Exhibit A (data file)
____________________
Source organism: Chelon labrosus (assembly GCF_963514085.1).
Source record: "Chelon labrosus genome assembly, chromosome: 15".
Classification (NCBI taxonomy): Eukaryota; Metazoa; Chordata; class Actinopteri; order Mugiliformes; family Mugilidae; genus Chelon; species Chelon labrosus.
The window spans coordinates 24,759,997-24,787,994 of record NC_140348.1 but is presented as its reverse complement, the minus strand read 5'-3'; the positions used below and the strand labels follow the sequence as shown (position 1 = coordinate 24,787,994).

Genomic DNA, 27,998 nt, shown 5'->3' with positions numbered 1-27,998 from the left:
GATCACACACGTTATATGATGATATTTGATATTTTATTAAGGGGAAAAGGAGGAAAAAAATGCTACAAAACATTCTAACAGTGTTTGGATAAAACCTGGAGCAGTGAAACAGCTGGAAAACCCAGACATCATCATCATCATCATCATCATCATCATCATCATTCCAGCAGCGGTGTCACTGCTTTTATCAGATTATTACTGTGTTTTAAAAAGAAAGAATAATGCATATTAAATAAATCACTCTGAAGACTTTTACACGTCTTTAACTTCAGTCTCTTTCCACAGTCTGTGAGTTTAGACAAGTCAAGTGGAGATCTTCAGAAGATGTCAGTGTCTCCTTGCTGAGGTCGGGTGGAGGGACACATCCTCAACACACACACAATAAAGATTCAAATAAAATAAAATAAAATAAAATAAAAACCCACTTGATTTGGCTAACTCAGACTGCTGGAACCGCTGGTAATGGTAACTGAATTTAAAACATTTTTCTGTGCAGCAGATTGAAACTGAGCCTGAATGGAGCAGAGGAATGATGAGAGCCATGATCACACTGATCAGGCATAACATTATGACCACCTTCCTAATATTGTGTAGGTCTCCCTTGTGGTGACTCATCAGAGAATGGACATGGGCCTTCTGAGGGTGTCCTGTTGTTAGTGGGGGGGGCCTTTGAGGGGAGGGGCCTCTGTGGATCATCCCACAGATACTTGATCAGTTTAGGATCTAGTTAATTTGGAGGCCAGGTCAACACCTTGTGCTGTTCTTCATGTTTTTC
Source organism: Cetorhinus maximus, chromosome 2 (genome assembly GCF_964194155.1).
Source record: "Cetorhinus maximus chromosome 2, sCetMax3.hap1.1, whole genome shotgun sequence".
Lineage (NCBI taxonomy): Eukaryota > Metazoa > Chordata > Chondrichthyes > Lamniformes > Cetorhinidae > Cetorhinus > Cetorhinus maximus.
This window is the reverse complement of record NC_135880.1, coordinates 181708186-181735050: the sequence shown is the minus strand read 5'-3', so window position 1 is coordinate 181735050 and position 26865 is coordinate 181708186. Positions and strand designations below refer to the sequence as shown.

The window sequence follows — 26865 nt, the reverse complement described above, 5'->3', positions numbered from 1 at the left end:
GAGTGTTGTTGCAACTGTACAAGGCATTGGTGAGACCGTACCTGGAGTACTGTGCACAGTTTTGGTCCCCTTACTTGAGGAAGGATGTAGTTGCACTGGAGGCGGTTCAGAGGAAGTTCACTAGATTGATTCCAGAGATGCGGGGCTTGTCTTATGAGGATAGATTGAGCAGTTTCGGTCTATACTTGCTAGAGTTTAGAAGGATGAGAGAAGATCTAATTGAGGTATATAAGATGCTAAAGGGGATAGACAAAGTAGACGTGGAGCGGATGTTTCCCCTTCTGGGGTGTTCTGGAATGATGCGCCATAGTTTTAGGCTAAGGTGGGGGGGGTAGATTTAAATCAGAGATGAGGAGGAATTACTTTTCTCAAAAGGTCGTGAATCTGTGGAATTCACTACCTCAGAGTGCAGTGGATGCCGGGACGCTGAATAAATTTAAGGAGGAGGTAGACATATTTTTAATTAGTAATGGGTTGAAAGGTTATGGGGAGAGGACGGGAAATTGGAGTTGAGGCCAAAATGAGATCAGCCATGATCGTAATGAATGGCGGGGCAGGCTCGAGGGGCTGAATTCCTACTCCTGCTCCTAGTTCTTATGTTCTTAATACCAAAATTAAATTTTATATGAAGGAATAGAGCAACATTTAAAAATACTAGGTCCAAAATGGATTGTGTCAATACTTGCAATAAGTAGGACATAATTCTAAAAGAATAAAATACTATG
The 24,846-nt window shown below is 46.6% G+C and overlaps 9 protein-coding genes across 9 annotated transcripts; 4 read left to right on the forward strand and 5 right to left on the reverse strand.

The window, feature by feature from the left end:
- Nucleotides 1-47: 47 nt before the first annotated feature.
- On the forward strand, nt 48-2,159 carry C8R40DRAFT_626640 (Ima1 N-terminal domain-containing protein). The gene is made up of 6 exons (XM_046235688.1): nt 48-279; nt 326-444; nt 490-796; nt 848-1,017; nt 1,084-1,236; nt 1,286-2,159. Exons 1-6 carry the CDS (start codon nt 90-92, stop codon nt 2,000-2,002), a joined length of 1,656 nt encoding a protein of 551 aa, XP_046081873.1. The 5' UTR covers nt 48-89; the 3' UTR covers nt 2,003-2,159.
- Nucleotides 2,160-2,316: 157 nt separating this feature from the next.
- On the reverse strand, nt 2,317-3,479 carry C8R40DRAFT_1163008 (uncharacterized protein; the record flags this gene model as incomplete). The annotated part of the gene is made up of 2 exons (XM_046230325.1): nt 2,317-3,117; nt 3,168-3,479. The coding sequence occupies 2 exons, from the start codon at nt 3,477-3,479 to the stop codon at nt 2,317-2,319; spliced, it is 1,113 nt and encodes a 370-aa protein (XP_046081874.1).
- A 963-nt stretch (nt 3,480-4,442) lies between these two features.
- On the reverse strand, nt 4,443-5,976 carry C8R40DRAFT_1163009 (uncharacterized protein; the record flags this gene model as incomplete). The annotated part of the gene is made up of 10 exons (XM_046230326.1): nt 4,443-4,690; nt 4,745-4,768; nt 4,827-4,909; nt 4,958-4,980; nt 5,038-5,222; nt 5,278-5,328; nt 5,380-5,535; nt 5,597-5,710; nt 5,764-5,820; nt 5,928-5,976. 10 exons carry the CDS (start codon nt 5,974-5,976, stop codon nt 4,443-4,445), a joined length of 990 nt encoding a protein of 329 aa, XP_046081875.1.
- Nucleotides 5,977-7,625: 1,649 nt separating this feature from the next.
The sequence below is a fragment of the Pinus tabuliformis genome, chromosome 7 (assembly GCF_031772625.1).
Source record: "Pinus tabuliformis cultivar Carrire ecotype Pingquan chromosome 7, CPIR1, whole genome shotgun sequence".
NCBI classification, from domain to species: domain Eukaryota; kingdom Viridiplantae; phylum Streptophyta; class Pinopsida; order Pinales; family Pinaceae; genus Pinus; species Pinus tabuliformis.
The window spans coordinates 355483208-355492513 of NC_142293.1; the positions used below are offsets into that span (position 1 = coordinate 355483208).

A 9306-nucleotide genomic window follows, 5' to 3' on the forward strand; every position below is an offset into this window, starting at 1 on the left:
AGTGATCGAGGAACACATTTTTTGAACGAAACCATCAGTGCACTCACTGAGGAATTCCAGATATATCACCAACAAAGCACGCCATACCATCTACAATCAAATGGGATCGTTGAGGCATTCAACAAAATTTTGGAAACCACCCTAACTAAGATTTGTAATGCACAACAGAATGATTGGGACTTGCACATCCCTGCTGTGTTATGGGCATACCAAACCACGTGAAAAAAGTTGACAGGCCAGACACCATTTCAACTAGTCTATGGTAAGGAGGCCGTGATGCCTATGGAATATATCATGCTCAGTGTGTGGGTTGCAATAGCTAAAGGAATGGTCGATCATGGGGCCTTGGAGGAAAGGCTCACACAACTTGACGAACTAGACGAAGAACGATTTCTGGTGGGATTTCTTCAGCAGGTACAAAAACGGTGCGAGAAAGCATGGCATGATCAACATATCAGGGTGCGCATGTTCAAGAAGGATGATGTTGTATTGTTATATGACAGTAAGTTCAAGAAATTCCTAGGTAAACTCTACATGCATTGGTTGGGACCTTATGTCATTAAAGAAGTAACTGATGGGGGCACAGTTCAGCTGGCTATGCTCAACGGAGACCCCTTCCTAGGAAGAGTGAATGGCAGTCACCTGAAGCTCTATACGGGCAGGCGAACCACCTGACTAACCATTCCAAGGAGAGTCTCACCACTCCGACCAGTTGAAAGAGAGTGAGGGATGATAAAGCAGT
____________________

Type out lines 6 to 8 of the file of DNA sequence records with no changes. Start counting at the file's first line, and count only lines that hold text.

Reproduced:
GATCACACACGTTATATGATGATATTTGATATTTTATTAAGGGGAAAAGGAGGAAAAAAATGCTACAAAACATTCTAACAGTGTTTGGATAAAACCTGGAGCAGTGAAACAGCTGGAAAACCCAGACATCATCATCATCATCATCATCATCATCATCATCATTCCAGCAGCGGTGTCACTGCTTTTATCAGATTATTACTGTGTTTTAAAAAGAAAGAATAATGCATATTAAATAAATCACTCTGAAGACTTTTACACGTCTTTAACTTCAGTCTCTTTCCACAGTCTGTGAGTTTAGACAAGTCAAGTGGAGATCTTCAGAAGATGTCAGTGTCTCCTTGCTGAGGTCGGGTGGAGGGACACATCCTCAACACACACACAATAAAGATTCAAATAAAATAAAATAAAATAAAATAAAAACCCACTTGATTTGGCTAACTCAGACTGCTGGAACCGCTGGTAATGGTAACTGAATTTAAAACATTTTTCTGTGCAGCAGATTGAAACTGAGCCTGAATGGAGCAGAGGAATGATGAGAGCCATGATCACACTGATCAGGCATAACATTATGACCACCTTCCTAATATTGTGTAGGTCTCCCTTGTGGTGACTCATCAGAGAATGGACATGGGCCTTCTGAGGGTGTCCTGTTGTTAGTGGGGGGGGCCTTTGAGGGGAGGGGCCTCTGTGGATCATCCCACAGATACTTGATCAGTTTAGGATCTAGTTAATTTGGAGGCCAGGTCAACACCTTGTGCTGTTCTTCATGTTTTTC
Source organism: Cetorhinus maximus, chromosome 2 (genome assembly GCF_964194155.1).
Source record: "Cetorhinus maximus chromosome 2, sCetMax3.hap1.1, whole genome shotgun sequence".